A while back I received a credit card in the mail that I hadn’t applied for. My handbag had been stolen the month before and I suspect the thief had used my details to apply for it – not thinking to change the address to his/her own. I notified the bank immediately, forwarding the police report as evidence, and was assured the card would be cancelled and all was sorted.
In the months that followed I discarded mail from the bank without even opening it, assuming it was promotional material. Until I got a very official looking letter from a debt recovery agency informing me I had an outstanding debt of more than $8,000!
Eight. Thousand. Dollars.
In the nine months since the card was activated there had been no activity. However, the initial charge of $30 for the annual membership had remained unpaid and accrued fees for late payment and interest compounding to now be a debt of over $8,000!! (The matter was clarified and has thankfully been resolved.)
As someone who has never used credit (other than that little old thing we call a house mortgage!) I’ve not really understood how people can amass such large personal debt … until I saw the impact of a $30 charge left unchecked for a few months. It doesn’t take long to multiply!
The same goes for avoided conflict. The smallest of unchecked offences can compound to significant relational dysfunction when left unresolved. A debt of forgiveness unsought or unpaid, a misunderstanding left un-clarified, a miscommunication not corrected; an opportunity for reconciliation not embraced can see a seemingly insignificant amount of hurt or disappointment fester and grow to become an almost insurmountable rift. A truth withheld can cause more damage when revealed down the track.
The longer it is left unresolved the larger it can become in our hearts and in our memories. It becomes a foothold for bitterness, anger, rejection and wounding to grow. It impacts our capacity to give ourselves wholeheartedly to new relationships and interactions when we are carrying around an old wound or offence.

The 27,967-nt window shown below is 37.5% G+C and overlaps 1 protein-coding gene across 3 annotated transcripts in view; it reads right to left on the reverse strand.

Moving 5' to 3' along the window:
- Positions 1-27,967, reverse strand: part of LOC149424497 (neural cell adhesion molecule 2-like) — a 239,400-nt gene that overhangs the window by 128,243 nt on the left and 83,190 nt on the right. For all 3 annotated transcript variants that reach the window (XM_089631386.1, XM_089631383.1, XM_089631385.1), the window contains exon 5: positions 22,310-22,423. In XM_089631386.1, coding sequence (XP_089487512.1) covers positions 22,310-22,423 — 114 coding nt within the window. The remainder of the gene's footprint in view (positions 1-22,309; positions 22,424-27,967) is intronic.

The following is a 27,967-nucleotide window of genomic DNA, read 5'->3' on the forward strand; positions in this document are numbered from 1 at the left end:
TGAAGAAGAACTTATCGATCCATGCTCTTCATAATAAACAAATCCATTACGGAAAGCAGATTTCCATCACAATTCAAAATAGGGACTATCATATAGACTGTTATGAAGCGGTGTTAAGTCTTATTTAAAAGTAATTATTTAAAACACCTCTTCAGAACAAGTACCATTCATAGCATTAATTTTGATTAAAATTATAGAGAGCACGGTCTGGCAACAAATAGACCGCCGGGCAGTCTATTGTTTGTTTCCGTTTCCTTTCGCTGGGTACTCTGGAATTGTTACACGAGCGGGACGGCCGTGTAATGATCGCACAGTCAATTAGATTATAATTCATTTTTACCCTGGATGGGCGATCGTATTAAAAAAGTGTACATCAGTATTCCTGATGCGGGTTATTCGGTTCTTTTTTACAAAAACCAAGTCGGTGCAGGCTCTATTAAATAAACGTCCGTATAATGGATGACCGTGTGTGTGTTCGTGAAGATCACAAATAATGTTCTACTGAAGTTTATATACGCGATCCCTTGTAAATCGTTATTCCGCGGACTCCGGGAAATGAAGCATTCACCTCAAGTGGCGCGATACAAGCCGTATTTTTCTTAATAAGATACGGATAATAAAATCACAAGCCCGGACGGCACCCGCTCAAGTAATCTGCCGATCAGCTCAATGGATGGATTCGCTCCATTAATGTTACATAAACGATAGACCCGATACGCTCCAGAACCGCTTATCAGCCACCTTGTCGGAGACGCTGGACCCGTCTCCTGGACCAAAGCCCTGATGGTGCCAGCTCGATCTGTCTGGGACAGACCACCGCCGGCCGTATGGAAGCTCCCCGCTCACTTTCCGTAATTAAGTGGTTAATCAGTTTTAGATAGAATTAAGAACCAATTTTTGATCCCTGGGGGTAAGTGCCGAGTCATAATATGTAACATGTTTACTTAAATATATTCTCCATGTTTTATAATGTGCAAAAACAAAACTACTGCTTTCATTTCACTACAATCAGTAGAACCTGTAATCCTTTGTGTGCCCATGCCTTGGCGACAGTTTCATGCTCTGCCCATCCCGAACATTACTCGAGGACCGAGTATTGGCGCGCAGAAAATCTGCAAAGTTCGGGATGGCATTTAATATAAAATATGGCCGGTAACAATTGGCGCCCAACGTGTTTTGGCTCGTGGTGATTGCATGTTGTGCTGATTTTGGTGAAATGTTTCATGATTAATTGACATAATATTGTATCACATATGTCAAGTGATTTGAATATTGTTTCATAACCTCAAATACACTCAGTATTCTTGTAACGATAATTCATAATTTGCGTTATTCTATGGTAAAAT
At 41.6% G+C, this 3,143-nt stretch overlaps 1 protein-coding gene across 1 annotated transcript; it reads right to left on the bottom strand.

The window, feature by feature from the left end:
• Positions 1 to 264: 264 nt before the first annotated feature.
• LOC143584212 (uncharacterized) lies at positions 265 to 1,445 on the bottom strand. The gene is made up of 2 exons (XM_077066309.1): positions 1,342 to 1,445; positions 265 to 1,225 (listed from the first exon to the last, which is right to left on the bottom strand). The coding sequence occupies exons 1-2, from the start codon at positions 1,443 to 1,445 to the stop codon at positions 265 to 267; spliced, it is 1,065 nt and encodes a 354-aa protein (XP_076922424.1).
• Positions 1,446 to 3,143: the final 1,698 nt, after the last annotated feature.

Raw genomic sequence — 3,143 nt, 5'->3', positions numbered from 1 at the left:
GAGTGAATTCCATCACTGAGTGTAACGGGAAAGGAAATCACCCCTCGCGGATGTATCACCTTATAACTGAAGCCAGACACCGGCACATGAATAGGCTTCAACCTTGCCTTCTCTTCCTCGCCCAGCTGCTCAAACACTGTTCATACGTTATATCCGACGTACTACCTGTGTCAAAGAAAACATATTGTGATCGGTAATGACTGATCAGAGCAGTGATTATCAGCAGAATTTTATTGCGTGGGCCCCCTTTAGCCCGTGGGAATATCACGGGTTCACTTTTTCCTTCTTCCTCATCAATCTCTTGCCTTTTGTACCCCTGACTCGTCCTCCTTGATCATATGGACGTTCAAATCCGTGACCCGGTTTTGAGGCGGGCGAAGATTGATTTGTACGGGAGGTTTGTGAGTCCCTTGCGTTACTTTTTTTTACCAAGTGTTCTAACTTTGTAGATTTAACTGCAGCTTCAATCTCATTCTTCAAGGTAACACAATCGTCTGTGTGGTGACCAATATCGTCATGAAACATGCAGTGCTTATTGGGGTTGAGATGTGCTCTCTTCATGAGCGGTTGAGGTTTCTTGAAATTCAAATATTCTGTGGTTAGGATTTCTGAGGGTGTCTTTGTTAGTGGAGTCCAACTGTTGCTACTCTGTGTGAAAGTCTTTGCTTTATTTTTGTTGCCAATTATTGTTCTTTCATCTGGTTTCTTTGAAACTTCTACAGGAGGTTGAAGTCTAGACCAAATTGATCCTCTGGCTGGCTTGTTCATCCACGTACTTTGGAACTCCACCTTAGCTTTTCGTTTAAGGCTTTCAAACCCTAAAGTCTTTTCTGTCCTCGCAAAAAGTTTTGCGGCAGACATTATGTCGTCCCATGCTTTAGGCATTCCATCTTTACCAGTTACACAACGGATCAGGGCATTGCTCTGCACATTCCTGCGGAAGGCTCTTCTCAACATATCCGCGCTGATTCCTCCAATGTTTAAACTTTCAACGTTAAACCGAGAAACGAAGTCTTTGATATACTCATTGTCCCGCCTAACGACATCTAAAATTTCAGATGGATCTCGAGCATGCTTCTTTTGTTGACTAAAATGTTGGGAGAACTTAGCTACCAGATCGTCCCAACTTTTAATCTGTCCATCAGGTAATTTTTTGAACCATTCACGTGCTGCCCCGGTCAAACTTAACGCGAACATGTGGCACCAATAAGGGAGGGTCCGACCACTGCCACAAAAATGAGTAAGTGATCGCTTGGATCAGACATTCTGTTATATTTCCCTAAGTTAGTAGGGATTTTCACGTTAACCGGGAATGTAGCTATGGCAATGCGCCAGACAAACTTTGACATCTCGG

What about you? Is there a debt of offence you need to cancel? Is there a payment of forgiveness or apology that you need to make before it compounds further? Can you resolve to not let relatively small issues become massive ones by dealing with them sooner?
Have you ever had someone hold a grudge against you? A family member or a friend? You said or did something wrong … maybe recently but maybe ages ago … and they just won’t move on or let it go – they seem determined to hold it against you.
It hurts, doesn’t it?
And even if it’s got to the point where it doesn’t hurt anymore, it’s probably at the expense of the relationship – because relationships can’t function where unforgiveness and bitterness and resentment are active. Continue reading
One Easter my brother was having a chat with his young son around Communion. They talked about the bread and the juice and he was most pleased to hear my nephew able to recount that they represented Jesus’ body and His blood.
“And what are they to remind us of?” he asked.
“That Jesus died.”
“That’s right! (*insert proud parent moment … potentially Christian-Father-of-the-Year worthy*) … And why did He die?”
Pause … serious thinking face …
“Because He ate too many Easter eggs?”
Hmmmm … so close!! 🙂
Easter presents a similar dilemma to Christmas – where the commercial version of the celebration has moved so far from the original event that making the links, particularly for young minds, can be a challenge. “Jesus died on the cross to forgive us from our sins … and … so we can have Humpty Dumpty themed chocolates and a camping trip with our cousins.” You can see how that might be problematic.
The events of the ‘Easter’ weekend are what Christianity is all about! The fact that the God of the universe became flesh in the form of Jesus Christ, lived on earth, died a torturous death on the cross (for OUR sin) and then rose to life again is THE story!! Everything we know of God, everything we experience of relationship with Him and the security of our future in Him was made possible by the true “Easter story”.
As with Christmas, the commercialisation of the event comes with some great perks. There’s lots of chocolate! There are hot cross buns! There’s a long weekend! But the obvious caution is that we can lose something significant if we don’t counter that message with the message of Jesus.
There are lots of ways to get intentional about communicating the REAL Easter message to our young people. I’m sure many of you have some super creative ways to do that or some simple but tried and tested methods and traditions. It matters less HOW you do that and more that you just do! Prioritise church (Friday AND/or Sunday) and take the opportunity to invite friends and family along, read the Biblical account of the Easter weekend (there are lots of kid/family-friendly versions available), take time to reflect on the significance of Jesus’ death and to celebrate His resurrection.